By Tony Dobrowolski, OPFT Artistic  Associate

The birth of The Picture of Dorian Gray, Oscar Wilde’s only novel was occasioned by a dinner shared by Oscar, Sir Arthur Conan Doyle and J. M. Stoddart, an editor for Lippincott’s Monthly Magazine. During the evening Stoddart commissioned novels from both writers for his publication. Conan Doyle’s contribution was The Sign of Four. Wilde’s entry was a serialized version of The Picture of Dorian Gray, albeit several months after Stoddart’s original deadline.

It was not the most easily written of Wilde’s works. He himself wrote, “I’m afraid it is rather like my own life—all conversation and no action. I can’t describe action: my people sit and chatter.” This seems somewhat overstated as he describes murder, body disposal and suicide clearly and vividly. Wilde excelled at pushing the envelope of Victorian readers’ tolerance. Even he was concerned prior to the magazine appearance of Dorian that there were passages that might offend the periodical’s audience. Stoddart, himself required edits of material he thought his readers would find beyond their limits of taste.

Reaction to the initial serial publication included criticisms like those found in theDaily Chronicle which used terms like “unclean,” “poisonous” and “heavy with the mephitic odours of moral and spiritual putrefaction.” The Scotts Observer, while lauding the literary quality of the work found it dealt with “matters only fitted for the Criminal Investigation Department…” and compared its content to the recent Cleveland Street scandal involving a homosexual bordello in London.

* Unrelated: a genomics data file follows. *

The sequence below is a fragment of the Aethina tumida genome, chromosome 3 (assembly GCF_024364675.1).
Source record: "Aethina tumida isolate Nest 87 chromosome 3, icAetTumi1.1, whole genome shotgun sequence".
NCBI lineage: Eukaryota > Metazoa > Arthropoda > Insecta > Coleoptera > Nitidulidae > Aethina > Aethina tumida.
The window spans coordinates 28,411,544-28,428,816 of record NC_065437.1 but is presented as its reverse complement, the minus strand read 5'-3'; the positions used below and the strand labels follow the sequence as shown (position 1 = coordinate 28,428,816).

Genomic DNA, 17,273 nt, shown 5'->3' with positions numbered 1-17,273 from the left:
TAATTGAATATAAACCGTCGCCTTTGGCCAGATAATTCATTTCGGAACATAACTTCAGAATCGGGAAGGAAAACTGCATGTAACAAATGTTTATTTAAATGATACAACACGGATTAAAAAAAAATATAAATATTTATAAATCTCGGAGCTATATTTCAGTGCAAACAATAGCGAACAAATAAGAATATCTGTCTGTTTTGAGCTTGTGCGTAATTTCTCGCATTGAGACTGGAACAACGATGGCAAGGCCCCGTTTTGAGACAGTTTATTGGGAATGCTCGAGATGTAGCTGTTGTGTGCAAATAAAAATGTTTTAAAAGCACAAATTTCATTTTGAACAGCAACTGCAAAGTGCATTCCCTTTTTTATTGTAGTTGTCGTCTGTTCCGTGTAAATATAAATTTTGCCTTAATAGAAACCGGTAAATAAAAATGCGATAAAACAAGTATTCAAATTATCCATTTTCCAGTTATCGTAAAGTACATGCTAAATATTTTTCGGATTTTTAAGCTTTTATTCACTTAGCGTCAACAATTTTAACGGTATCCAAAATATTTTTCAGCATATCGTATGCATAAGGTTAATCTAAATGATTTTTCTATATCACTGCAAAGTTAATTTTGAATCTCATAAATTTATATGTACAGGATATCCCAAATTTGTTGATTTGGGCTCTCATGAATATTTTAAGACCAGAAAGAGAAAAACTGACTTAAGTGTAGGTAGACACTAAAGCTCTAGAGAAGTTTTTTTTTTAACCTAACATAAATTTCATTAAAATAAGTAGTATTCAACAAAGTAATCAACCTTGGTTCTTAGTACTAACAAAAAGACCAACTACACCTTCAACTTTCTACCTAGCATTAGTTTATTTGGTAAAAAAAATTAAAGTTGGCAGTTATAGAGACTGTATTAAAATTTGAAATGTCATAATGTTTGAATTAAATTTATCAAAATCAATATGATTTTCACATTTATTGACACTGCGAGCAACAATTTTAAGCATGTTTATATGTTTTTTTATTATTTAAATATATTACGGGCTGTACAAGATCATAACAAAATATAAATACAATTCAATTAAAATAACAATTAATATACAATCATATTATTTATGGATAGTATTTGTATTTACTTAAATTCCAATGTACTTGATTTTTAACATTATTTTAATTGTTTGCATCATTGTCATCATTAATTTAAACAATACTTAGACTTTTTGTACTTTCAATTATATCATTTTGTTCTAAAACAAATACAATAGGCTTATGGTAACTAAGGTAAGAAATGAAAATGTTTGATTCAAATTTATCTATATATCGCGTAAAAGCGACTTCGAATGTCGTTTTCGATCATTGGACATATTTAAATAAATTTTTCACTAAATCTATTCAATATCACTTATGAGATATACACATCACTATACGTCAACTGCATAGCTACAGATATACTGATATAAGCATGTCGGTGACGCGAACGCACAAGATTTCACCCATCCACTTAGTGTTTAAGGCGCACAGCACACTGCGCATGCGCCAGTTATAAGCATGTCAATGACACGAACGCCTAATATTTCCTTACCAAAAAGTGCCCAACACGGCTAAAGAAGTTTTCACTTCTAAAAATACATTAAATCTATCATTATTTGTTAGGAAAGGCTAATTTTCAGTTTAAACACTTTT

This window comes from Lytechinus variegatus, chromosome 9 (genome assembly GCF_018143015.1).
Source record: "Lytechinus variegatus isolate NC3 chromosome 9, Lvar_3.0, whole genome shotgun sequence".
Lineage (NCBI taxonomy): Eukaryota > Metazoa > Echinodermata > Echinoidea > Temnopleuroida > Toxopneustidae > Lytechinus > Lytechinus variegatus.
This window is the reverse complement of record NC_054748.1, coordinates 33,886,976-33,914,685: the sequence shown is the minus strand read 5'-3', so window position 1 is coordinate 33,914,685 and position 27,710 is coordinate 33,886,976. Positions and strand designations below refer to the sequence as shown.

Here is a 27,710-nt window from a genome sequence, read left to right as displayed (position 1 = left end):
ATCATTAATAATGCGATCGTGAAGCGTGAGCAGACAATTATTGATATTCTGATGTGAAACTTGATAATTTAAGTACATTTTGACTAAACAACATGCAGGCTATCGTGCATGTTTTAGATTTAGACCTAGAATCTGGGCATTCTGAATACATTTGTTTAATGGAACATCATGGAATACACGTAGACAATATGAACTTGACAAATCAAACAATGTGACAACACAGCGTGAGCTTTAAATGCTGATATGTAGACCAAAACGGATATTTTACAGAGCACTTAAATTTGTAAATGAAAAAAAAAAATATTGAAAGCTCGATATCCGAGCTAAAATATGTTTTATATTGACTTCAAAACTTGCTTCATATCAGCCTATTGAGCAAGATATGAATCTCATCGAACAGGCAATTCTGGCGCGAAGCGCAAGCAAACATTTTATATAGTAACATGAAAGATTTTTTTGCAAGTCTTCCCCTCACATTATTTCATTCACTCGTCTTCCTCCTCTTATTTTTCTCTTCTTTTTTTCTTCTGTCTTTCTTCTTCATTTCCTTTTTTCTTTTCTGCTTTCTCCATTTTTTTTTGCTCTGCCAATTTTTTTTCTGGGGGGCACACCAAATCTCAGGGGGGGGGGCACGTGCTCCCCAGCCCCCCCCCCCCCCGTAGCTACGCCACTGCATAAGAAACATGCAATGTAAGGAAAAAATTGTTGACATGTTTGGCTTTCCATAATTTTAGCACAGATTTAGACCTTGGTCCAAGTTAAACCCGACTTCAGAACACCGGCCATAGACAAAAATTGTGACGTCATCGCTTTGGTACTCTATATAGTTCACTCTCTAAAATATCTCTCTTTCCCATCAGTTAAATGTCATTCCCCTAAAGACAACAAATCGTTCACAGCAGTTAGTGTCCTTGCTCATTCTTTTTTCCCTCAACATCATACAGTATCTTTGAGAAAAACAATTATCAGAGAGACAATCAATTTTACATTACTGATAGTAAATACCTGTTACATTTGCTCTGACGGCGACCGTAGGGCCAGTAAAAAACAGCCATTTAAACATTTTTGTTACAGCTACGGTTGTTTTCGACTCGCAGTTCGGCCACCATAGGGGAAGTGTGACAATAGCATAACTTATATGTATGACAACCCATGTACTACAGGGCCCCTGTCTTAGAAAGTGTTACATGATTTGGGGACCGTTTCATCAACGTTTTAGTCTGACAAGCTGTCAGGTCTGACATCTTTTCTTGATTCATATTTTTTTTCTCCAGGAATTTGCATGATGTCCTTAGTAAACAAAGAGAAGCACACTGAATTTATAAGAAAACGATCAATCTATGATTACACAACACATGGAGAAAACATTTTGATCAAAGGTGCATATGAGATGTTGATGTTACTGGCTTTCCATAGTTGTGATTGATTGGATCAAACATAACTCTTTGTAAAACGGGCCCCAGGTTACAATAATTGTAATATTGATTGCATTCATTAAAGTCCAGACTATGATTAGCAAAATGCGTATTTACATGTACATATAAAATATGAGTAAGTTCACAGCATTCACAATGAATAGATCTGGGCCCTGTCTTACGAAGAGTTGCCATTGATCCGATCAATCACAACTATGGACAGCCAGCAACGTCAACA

Many have posited that the main characters of the novel are actually three faces of Wilde himself. Wilde said that Lord Henry Wotton was what most people thought he was. Oscar saw himself as Basil Hallward. He claimed that he would like to have been Dorian Gray—“in other ages perhaps.”

In a lecture delivered about his grandfather, Wilde’s only grandson, Merlin Holland declared that Oscar Wilde never realized (or at least admitted) how far public opinion turned against him as a result of the publication of Dorian Gray in both the serial version and the later augmented (by several chapters) book version. Oscar answered much of the work’s critics by declaring that it was, in fact a highly moral book decrying the pursuit of pleasure devoid of empathy or personal responsibility. The public, at large, felt that Oscar Wilde’s flamboyant lifestyle and increasingly careless (and public) homosexual behavior was further demonstration of the moral putrescence in the novel. It confirmed the rumors which had been circulating for some time. Oscar’s blindness to this public opinion was not corrected until he was convicted of gross indecency and sentenced to two years at hard labor. Wilde truly believed that a work of fiction is neither moral nor immoral; it is either well-written or badly written. Unfortunately, neither the public nor the courts agreed with him.

Oscar has, undoubtedly, had the best revenge. One hundred and twenty-four years after its publication, The Picture of Dorian Gray is still read, adapted, analyzed and enjoyed, as a unique and entertaining cautionary tale of the unlimited licentiousness and its ultimate price.

References:

Ellman, Richard – Oscar Wilde – Alfred A. Knopf, 1984.

Ross, Alex – “Deceptive Picture” How Oscar Wilde painted over “Dorian Gray”

New Yorker Magazine – August 8, 2011

Holland, Merlin – Lecture at the Pabst Theatre, Milwaukee, WI, 1995